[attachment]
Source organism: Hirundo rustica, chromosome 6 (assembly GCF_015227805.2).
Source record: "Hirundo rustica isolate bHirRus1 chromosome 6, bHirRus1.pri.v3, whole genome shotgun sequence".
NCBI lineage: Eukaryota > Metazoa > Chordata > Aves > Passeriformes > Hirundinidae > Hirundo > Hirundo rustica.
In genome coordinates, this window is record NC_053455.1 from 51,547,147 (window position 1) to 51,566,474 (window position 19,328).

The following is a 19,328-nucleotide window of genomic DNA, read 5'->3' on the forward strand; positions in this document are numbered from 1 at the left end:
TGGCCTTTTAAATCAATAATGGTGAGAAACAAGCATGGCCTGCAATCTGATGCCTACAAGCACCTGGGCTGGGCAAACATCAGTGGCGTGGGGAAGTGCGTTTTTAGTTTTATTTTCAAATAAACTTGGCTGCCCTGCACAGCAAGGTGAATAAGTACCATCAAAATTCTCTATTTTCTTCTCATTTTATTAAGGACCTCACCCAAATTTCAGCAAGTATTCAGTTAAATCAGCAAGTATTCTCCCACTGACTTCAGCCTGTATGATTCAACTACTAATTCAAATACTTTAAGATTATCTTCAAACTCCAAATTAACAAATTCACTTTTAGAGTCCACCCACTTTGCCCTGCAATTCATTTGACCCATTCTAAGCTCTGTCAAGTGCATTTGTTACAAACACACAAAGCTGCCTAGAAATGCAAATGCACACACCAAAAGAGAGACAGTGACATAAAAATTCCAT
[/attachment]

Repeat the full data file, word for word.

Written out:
Source organism: Hirundo rustica, chromosome 6 (assembly GCF_015227805.2).
Source record: "Hirundo rustica isolate bHirRus1 chromosome 6, bHirRus1.pri.v3, whole genome shotgun sequence".
NCBI lineage: Eukaryota > Metazoa > Chordata > Aves > Passeriformes > Hirundinidae > Hirundo > Hirundo rustica.
In genome coordinates, this window is record NC_053455.1 from 51,547,147 (window position 1) to 51,566,474 (window position 19,328).

The following is a 19,328-nucleotide window of genomic DNA, read 5'->3' on the forward strand; positions in this document are numbered from 1 at the left end:
TGGCCTTTTAAATCAATAATGGTGAGAAACAAGCATGGCCTGCAATCTGATGCCTACAAGCACCTGGGCTGGGCAAACATCAGTGGCGTGGGGAAGTGCGTTTTTAGTTTTATTTTCAAATAAACTTGGCTGCCCTGCACAGCAAGGTGAATAAGTACCATCAAAATTCTCTATTTTCTTCTCATTTTATTAAGGACCTCACCCAAATTTCAGCAAGTATTCAGTTAAATCAGCAAGTATTCTCCCACTGACTTCAGCCTGTATGATTCAACTACTAATTCAAATACTTTAAGATTATCTTCAAACTCCAAATTAACAAATTCACTTTTAGAGTCCACCCACTTTGCCCTGCAATTCATTTGACCCATTCTAAGCTCTGTCAAGTGCATTTGTTACAAACACACAAAGCTGCCTAGAAATGCAAATGCACACACCAAAAGAGAGACAGTGACATAAAAATTCCAT